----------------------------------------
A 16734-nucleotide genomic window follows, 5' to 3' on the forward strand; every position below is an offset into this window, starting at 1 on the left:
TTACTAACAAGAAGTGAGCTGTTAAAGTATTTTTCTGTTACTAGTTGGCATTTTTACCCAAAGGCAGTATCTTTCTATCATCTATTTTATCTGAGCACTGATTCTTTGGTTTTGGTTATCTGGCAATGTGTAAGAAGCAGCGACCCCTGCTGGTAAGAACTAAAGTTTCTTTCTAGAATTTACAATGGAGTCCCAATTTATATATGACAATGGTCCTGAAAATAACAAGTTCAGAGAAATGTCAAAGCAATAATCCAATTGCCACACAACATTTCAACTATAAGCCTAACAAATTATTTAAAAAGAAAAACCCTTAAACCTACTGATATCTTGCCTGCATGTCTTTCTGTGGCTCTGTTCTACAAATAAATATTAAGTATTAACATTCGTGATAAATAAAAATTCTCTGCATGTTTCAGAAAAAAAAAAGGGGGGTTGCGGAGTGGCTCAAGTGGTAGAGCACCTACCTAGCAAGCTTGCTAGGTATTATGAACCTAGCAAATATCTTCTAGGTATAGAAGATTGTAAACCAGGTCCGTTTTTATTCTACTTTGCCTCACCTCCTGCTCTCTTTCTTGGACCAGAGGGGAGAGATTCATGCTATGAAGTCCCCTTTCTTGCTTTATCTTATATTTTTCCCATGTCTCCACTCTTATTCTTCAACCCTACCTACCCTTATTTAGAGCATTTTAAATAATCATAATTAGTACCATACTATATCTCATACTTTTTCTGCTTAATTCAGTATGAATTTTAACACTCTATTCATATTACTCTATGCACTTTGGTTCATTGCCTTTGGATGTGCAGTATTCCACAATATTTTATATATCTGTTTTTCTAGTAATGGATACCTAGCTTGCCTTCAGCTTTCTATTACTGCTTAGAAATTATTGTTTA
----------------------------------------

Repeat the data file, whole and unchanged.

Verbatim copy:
A 16734-nucleotide genomic window follows, 5' to 3' on the forward strand; every position below is an offset into this window, starting at 1 on the left:
TTACTAACAAGAAGTGAGCTGTTAAAGTATTTTTCTGTTACTAGTTGGCATTTTTACCCAAAGGCAGTATCTTTCTATCATCTATTTTATCTGAGCACTGATTCTTTGGTTTTGGTTATCTGGCAATGTGTAAGAAGCAGCGACCCCTGCTGGTAAGAACTAAAGTTTCTTTCTAGAATTTACAATGGAGTCCCAATTTATATATGACAATGGTCCTGAAAATAACAAGTTCAGAGAAATGTCAAAGCAATAATCCAATTGCCACACAACATTTCAACTATAAGCCTAACAAATTATTTAAAAAGAAAAACCCTTAAACCTACTGATATCTTGCCTGCATGTCTTTCTGTGGCTCTGTTCTACAAATAAATATTAAGTATTAACATTCGTGATAAATAAAAATTCTCTGCATGTTTCAGAAAAAAAAAAGGGGGGTTGCGGAGTGGCTCAAGTGGTAGAGCACCTACCTAGCAAGCTTGCTAGGTATTATGAACCTAGCAAATATCTTCTAGGTATAGAAGATTGTAAACCAGGTCCGTTTTTATTCTACTTTGCCTCACCTCCTGCTCTCTTTCTTGGACCAGAGGGGAGAGATTCATGCTATGAAGTCCCCTTTCTTGCTTTATCTTATATTTTTCCCATGTCTCCACTCTTATTCTTCAACCCTACCTACCCTTATTTAGAGCATTTTAAATAATCATAATTAGTACCATACTATATCTCATACTTTTTCTGCTTAATTCAGTATGAATTTTAACACTCTATTCATATTACTCTATGCACTTTGGTTCATTGCCTTTGGATGTGCAGTATTCCACAATATTTTATATATCTGTTTTTCTAGTAATGGATACCTAGCTTGCCTTCAGCTTTCTATTACTGCTTAGAAATTATTGTTTA